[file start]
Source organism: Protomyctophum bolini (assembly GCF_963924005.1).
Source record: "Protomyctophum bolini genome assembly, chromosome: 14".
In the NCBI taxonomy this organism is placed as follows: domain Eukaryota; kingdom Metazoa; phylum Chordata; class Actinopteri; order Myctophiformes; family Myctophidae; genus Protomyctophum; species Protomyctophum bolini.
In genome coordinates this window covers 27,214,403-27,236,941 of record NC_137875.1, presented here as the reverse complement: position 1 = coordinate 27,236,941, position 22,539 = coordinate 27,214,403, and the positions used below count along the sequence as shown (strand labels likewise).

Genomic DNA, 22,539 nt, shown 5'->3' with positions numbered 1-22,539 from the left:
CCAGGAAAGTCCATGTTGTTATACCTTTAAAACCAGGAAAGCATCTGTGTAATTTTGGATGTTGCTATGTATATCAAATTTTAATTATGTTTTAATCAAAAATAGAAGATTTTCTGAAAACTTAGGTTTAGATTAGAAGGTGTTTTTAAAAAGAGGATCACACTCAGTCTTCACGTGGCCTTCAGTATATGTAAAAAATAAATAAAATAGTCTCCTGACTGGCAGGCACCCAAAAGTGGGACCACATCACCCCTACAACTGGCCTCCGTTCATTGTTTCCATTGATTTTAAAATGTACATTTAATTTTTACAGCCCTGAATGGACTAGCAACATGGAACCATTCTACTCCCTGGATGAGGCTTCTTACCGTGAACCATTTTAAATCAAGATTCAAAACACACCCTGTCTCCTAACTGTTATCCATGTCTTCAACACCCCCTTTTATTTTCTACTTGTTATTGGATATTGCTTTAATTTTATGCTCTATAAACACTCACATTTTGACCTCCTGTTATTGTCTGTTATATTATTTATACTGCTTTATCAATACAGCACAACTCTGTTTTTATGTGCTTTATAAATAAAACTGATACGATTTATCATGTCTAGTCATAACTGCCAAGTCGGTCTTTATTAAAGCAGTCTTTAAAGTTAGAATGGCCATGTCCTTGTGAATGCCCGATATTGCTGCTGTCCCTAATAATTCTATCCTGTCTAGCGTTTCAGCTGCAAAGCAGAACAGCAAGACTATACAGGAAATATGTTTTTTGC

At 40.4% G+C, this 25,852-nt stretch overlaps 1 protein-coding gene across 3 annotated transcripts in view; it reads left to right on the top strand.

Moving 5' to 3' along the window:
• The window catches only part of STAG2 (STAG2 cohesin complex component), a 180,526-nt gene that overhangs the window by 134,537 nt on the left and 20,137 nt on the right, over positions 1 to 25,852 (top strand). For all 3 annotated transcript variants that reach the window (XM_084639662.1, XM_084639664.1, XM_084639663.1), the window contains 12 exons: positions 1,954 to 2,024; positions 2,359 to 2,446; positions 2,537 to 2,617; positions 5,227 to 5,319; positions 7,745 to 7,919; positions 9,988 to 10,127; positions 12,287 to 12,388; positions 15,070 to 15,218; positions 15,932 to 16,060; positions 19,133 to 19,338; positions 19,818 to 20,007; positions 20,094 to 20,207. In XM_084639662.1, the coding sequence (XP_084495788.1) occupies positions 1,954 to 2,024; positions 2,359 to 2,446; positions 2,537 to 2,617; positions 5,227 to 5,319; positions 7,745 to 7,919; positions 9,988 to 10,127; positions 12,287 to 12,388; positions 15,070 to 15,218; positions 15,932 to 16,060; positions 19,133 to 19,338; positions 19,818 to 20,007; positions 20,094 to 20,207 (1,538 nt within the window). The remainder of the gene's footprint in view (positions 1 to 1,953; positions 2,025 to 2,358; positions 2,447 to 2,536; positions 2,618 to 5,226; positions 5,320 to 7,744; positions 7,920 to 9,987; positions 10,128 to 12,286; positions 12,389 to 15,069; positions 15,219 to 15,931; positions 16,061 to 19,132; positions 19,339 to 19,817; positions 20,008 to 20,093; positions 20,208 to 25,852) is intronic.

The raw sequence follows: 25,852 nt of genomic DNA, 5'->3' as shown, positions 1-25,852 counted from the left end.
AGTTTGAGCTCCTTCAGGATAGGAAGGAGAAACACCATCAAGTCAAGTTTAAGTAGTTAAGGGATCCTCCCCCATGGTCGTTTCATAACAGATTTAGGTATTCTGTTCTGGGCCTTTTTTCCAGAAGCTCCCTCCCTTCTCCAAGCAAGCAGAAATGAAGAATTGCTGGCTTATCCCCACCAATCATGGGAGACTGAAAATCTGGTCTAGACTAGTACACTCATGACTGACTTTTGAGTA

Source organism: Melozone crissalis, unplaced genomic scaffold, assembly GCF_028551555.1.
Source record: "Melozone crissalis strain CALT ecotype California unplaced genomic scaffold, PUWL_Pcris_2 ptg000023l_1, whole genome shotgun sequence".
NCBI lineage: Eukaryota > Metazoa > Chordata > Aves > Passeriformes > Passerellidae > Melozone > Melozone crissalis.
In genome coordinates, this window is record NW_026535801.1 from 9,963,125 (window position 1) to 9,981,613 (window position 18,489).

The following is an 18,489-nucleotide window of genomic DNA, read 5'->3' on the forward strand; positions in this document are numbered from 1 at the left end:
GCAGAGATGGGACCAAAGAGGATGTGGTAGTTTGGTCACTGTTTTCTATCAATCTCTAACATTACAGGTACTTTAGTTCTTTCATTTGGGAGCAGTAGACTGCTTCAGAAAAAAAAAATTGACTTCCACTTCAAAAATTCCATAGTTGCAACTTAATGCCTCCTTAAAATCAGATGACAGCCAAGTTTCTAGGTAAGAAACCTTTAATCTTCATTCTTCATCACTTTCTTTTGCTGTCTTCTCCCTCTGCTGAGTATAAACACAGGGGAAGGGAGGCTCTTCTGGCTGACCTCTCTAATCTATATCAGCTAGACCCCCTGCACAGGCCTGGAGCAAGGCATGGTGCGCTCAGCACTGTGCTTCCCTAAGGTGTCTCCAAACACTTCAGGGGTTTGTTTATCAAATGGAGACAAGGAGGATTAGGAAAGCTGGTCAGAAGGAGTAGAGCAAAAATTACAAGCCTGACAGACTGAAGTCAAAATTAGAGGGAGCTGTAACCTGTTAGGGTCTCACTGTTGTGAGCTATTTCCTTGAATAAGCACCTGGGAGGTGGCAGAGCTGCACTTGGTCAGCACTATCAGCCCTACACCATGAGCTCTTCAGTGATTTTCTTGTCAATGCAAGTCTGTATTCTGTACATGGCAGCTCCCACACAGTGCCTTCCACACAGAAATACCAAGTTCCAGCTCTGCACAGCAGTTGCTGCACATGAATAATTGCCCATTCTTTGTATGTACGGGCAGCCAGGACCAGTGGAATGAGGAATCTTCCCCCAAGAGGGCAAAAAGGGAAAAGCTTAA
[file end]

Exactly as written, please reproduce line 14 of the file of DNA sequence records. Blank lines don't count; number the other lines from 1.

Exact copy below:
NCBI lineage: Eukaryota > Metazoa > Chordata > Aves > Passeriformes > Passerellidae > Melozone > Melozone crissalis.